Vegas Performer Helps Reinforce Insurance Need, Value
Cristina Silva, AP
Jeneane Marie Cranert boasts of touring Europe with the Funk Brothers and Tito Jackson and warming up the stage over the years for such stars as Frank Sinatra, Liberace and Wayne Newton. It sounds glamorous, only Cranert is telling the story from beneath the covers of her bed, where a bone disease has confined her for weeks because she doesn't have health insurance and can't afford hip replacement surgery.
The 53-year-old singer's face is bloated, her speech punctuated by tearful fits, shrieks and long gasps. The Las Vegas Strip is ripe with entertainers hungry for fame and fortune. They sing, dance, tell jokes and play their instruments. Most gauge their success by the times they share the stage with headliners like Tony Bennett, Charo, Elvis Presley and Dean Martin. But stage life comes without the promise of steady paychecks and employer-sponsored health insurance.
"Entertainers are second-class citizens until they make it and then they are royalty," said Tony Sacca, who has been singing in Las Vegas for 30 years. "We help each other out." Sacca heads the Showbiz Society, a charity group that raises money for Las Vegas performers in need. He and more than a dozen other performers will charge $22 a head at a benefit concert Sunday to raise money to pay for Cranert's medical bills. Jim Marsh, owner of the Skyline casino, said he will match up to $6,000 of the donations for a bill that could exceed $100,000. Cranert has applied for Medicare but is not sure she can wait for her paperwork to be processed.
Cranert said she was diagnosed with avascular necrosis in August, three months after returning from Spain with Tito Jackson's tour. Blood no longer reaches her hip, which could lead to the bone's eventual collapse. A blood clot could reach her heart, and she could die. It began as a dull ache and matured into a piercing pain. Now the tiniest hip swivel feels like someone ripping her flesh with a hot poker. She can't stand up, let alone dance.
"For me to lay here like this," she said from her bed, her French manicure clutching a blanket around her chin, "it is the most depressing thing I've ever gone through." The recession has been hard on Las Vegas. Unemployment is at record levels and jobless people don't go to shows often. As singing gigs dried up, Cranert accepted her first office job ever. She was paid $9 an hour to help rent out apartments. The part-time job didn't come with health insurance.
Her friends would pull her from bed in the morning, helped her down the stairs of her two-story home and into her car. With each wiggle of her hip, groin or leg, she screamed in pain. She crawled into bed and stayed there. She has no savings and her 2,251 square-foot home is in foreclosure.
Cranert started singing and dancing when she was 3, pushed to perform by her stage mom in Cincinnati, Ohio. "I wanted to be Bette Davis," Cranert said. After high school graduation, she joined a pop band named "Colored Rain" and toured the nation, doing shows in Alaska, California and Texas. During a stop in Las Vegas in 1980, she climbed on stage in front of Don Rickles, who she said liked what he heard.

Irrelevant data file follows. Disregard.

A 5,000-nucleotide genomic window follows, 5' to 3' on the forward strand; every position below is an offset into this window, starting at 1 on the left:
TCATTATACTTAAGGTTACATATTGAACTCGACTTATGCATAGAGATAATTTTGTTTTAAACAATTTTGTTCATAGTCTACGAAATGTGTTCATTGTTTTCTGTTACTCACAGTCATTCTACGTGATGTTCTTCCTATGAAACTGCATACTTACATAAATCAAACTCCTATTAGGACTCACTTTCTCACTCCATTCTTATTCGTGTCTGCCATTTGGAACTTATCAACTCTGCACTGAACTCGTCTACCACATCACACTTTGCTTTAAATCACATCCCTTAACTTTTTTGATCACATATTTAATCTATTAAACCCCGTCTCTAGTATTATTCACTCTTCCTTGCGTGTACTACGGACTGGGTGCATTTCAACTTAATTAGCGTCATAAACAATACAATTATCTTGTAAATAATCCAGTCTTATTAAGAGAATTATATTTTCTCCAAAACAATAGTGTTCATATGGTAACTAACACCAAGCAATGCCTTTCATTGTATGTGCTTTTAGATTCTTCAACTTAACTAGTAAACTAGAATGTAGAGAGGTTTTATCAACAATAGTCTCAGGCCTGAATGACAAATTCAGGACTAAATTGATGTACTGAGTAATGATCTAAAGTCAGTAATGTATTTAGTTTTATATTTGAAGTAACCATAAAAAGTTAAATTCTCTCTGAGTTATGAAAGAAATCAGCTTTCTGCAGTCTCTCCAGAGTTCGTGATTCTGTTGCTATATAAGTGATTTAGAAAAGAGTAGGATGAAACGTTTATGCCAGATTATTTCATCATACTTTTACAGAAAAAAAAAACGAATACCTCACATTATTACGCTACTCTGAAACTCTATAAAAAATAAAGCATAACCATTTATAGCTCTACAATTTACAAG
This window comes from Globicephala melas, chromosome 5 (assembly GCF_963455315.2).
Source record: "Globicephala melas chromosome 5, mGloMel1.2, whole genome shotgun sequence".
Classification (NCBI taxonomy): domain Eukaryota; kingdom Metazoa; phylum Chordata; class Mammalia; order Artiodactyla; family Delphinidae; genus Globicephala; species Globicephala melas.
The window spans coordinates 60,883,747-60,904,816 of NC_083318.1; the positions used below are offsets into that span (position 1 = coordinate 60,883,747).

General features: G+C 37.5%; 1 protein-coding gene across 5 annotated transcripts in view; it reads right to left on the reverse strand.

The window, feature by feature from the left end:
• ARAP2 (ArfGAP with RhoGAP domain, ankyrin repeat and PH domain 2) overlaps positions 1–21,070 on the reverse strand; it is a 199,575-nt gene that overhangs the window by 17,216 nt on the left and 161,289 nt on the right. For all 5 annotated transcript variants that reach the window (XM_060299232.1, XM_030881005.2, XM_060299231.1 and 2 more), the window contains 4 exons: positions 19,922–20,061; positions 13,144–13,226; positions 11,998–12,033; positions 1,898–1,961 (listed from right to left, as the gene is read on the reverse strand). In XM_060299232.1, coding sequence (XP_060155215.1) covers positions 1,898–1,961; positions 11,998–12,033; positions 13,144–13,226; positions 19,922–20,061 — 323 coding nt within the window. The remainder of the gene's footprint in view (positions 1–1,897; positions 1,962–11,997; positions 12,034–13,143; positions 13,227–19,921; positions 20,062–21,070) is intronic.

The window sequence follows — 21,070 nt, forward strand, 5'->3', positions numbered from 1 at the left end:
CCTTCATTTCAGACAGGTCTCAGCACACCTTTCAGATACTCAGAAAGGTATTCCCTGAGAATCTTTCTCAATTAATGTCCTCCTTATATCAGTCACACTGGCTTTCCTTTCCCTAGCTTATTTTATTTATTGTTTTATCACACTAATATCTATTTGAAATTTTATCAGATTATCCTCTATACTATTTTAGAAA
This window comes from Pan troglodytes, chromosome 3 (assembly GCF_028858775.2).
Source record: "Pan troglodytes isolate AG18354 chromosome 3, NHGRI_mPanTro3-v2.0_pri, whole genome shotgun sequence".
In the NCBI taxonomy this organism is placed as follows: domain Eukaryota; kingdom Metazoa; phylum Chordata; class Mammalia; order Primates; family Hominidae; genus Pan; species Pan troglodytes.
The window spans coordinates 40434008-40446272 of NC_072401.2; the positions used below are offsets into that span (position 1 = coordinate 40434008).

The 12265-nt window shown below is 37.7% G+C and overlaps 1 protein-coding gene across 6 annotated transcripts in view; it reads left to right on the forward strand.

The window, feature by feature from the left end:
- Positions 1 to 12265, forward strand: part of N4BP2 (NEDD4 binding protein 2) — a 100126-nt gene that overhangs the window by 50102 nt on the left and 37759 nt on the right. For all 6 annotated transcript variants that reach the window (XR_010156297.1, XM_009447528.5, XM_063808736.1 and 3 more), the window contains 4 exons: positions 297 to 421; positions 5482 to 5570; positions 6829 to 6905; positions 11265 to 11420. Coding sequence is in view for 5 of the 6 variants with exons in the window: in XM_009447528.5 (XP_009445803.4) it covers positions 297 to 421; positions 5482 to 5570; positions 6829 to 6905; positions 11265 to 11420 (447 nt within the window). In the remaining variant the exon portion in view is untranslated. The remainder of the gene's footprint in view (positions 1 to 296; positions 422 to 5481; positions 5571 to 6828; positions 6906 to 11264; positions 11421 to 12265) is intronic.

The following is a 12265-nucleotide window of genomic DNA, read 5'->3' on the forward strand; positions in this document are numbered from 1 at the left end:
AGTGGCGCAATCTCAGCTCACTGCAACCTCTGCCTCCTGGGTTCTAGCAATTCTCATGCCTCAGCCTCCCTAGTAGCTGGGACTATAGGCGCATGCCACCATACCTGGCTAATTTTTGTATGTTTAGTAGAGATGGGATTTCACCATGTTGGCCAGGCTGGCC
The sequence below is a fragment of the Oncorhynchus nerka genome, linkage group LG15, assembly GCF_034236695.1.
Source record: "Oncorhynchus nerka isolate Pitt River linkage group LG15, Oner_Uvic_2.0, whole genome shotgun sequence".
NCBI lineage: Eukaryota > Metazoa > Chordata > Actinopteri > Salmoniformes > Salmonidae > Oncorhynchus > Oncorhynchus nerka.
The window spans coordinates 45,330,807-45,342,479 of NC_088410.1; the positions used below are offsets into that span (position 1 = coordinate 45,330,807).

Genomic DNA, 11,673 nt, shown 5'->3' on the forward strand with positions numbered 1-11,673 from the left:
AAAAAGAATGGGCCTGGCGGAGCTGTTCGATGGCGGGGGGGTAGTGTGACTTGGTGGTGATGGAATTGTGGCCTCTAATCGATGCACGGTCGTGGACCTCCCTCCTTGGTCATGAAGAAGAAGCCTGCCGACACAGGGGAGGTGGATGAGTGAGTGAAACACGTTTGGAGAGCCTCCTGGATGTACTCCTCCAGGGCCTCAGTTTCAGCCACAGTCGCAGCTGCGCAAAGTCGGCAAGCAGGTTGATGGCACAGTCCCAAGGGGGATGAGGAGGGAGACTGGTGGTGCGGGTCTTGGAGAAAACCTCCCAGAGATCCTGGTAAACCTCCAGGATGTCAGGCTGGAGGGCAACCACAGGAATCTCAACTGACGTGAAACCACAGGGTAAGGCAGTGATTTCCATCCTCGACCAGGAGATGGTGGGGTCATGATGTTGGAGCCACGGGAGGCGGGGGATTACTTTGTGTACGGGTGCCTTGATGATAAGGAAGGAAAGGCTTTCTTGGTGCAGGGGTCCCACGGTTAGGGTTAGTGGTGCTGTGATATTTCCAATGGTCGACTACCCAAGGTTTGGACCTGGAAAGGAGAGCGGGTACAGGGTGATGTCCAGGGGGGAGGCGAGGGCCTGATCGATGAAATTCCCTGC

She performed up and down the Las Vegas Strip. Everyone knew her. She had a three-octave vocal range and a quick wit. "She's probably one of the best I've ever heard in town," said impersonator Babe Pier. "She can sing like hell, I'll tell you that." Cranert, who goes by Jeneane Marie on stage, said she opened for Bill Cosby, George Carlin and Rickles. She also did her own show at casinos along the strip. In videos, she roars out soul music in between poking fun at herself and two-stepping across the stage.
But the money is all gone, she said. The house, which she bought for $195,000 in 2002 before her divorce, is now worth $144,000. She has not made a mortgage payment in about a year. She already owes a big hospital bill from a pneumonia attack in 2009. Cranert isn't sure how much she owes, but she knows it could leave her homeless. "I don't even open them," she said of her medical bills, "because I can't pay them."
Next to her bed is a photograph of her daughter, a 25-year-old unemployed cocktail waitress. Cranert's parents are dead. She has no one to turn to for a loan. She's gained 60 pounds in six months. "I just lay here. That's all I do," she said.
If Sunday's benefit doesn't succeed, the performers say they will throw another concert, and another one, until they can afford to buy her a new hip. "Entertainers, we are independent contractors, and the last thing you have is money to buy health insurance, which is sad," Sacca said. Cranert acknowledged that she should have been more responsible with the money she earned from her craft.
"If you want to get into showbiz, you better have a business degree, you better save and be smart," she said. "It sounds so exciting. 'Oooooh, I'm on tour with Tito Jackson.' By the time you come back, you have $100 to show for it."
Cranert's only collateral is her voice, a big personality and the hope that she will be able to perform again. "It's who I feel like God made me to be," she said. "It's all right. I'll be on my feet next year, singing my ass off. You'll see."